The Chemistry of Stress


The definition of stress is defined as pressure and force put on the body by outside matters. During my research I found that there are three kinds of stress: acute, chronic, and eustress. Acute stress is also known as fight or flight and eustress is a positive form a stress that benefits the mind and body. Chronic stress however, involves every day stressors that have negative effects on the mind and body. If not taken care of properly, chronic stress can turn into distress. Distress takes the side effects of chronic stress one step further where daily stomach pains, headaches, and chest pains are the result. Some physical symptoms of stress include ulcers, high blood pressure, arthritis, heart problems, and even skin conditions (i.e. acne). Symptoms pertaining to mental/emotional health include irritation, lack of focus, anxiety, and depression. This topic is of great importance to many people, including myself. Every day, I feel as though I must overcome a great deal of stressful tasks, from homework to family life. It is because of these reasons that I pursued to research the chemistry of stress.

Composition of ...


    • The Stressor
    • The Informational Processing and Perception of the Stressor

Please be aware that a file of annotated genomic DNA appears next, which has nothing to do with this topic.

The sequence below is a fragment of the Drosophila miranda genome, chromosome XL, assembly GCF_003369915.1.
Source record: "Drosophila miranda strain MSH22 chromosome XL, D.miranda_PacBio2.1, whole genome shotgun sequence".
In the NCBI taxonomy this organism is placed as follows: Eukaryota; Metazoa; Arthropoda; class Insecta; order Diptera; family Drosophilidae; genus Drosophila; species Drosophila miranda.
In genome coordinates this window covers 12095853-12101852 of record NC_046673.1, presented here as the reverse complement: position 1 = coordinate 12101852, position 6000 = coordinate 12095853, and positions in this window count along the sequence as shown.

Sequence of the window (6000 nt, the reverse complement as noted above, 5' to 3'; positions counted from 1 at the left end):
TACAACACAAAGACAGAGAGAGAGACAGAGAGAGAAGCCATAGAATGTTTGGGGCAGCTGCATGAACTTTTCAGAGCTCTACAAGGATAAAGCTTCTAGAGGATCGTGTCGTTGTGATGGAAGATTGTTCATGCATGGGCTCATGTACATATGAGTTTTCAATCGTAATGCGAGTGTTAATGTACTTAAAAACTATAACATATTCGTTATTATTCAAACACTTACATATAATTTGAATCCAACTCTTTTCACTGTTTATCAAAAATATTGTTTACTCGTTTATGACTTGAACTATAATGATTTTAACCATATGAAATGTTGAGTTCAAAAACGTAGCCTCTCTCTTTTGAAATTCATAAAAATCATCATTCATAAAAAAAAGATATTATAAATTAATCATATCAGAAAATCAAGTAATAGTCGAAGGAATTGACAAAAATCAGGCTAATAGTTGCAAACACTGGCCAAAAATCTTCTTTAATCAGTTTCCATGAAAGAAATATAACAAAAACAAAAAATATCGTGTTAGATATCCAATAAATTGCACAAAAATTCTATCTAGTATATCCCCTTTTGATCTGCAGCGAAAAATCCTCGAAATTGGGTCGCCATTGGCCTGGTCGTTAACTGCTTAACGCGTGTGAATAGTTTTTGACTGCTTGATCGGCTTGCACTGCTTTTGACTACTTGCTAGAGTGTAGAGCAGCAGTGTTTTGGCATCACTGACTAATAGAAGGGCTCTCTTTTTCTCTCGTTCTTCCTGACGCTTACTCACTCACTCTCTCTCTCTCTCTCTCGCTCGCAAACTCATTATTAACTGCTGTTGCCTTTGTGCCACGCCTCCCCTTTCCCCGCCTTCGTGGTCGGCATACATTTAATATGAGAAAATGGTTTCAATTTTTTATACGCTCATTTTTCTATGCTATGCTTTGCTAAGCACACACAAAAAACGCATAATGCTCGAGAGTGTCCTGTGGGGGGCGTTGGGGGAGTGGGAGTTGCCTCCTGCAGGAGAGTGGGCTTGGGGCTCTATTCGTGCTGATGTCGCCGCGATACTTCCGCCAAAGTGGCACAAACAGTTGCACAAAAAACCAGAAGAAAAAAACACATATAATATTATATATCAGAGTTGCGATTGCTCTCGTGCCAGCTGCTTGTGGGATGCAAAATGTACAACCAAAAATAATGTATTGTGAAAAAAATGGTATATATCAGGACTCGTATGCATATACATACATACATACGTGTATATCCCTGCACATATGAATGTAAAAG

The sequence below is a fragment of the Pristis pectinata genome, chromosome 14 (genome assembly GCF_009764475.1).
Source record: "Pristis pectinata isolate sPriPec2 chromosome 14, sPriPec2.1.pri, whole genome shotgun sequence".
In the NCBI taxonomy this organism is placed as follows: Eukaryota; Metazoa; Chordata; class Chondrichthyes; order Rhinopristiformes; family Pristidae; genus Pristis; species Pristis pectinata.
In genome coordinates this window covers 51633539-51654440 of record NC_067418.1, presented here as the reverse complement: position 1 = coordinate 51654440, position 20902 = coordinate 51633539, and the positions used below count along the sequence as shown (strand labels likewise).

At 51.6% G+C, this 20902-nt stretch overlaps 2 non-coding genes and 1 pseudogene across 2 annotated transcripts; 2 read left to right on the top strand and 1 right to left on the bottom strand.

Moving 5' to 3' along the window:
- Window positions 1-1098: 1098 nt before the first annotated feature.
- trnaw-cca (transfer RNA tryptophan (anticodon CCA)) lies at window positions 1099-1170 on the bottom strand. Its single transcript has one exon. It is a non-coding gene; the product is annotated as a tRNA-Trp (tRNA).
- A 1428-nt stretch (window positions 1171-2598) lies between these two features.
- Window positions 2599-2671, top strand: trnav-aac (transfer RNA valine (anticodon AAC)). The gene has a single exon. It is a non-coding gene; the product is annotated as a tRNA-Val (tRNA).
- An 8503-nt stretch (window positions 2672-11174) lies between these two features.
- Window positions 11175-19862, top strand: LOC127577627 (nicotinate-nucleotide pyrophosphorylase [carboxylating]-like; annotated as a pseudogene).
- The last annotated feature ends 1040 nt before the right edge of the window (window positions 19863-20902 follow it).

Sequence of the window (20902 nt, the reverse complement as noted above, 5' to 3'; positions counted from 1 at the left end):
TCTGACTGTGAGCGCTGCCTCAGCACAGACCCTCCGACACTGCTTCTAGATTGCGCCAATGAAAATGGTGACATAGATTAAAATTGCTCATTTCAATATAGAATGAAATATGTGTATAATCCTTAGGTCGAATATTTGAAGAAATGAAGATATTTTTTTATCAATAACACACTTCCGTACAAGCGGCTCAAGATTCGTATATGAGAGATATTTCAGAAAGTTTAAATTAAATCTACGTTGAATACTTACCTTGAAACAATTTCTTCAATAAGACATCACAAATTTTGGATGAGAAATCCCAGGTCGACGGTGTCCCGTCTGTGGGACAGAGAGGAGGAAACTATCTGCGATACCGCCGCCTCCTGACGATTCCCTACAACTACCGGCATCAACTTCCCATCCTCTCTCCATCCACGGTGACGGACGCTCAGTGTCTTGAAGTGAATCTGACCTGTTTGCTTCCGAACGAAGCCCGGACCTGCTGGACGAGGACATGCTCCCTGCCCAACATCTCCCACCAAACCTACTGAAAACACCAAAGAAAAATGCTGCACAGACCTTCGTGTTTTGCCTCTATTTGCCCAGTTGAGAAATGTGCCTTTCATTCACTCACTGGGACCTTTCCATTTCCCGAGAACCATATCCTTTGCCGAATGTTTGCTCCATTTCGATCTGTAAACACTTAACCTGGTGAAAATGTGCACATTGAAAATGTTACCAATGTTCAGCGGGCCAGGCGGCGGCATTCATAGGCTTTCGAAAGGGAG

• The Stress Response and Its Effect on Our System


    • Dehydroepiandrosterone (DHEA)
    • Cortisol

Main Chemicals, Compounds, Components

    • Dehydroepiandrosterone (DHEA)
      • C19H28O2
      • 288.424 g/mol
      • Melting point: 148.5 degrees Celcius or 299 degrees Farenheit

DHEA is a hormone located in the adrenal glands and is affiliated with stress because it has been shown to help chronic stress or those suffering from depression. When DHEA hormone levels increase, stress in the body decreases. It is the most common hormone in the body and oversees fifty other hormones. Discovered in the 1930’s, this abundant hormone went through the next fifty years being tested galore. The 1990’s brought about the biggest studies for dehydroepiandrosterone when it was concluded safe enough to sell at natural food stores for supplemental reasons. Many patients with adrenal imbalances are given DHEA in order to balance out any other possible hormonal problems.


    • Cortisol
      • C21H30O5
      • 362.460 g/mol
      • No available melting point

Similar to DHEA, Cortisol is a hormone found in the adrenal glands. Cortisol is secreted in the process of fight or flight which allows the body to think quickly and rationally. High levels of cortisol can cause chronic stress, which may lead to mutliple health problems. This hormone is also involved in the regulation of blood pressure, proper glucose metabolism, immune function, and inflammatory repsonse. In the 1930’s, Edward Kendall revealed that Cortisol, like DHEA, was located in the adrenal glands with six other common hormones in the body.

Chemistry's Role

DHEA and Cortisol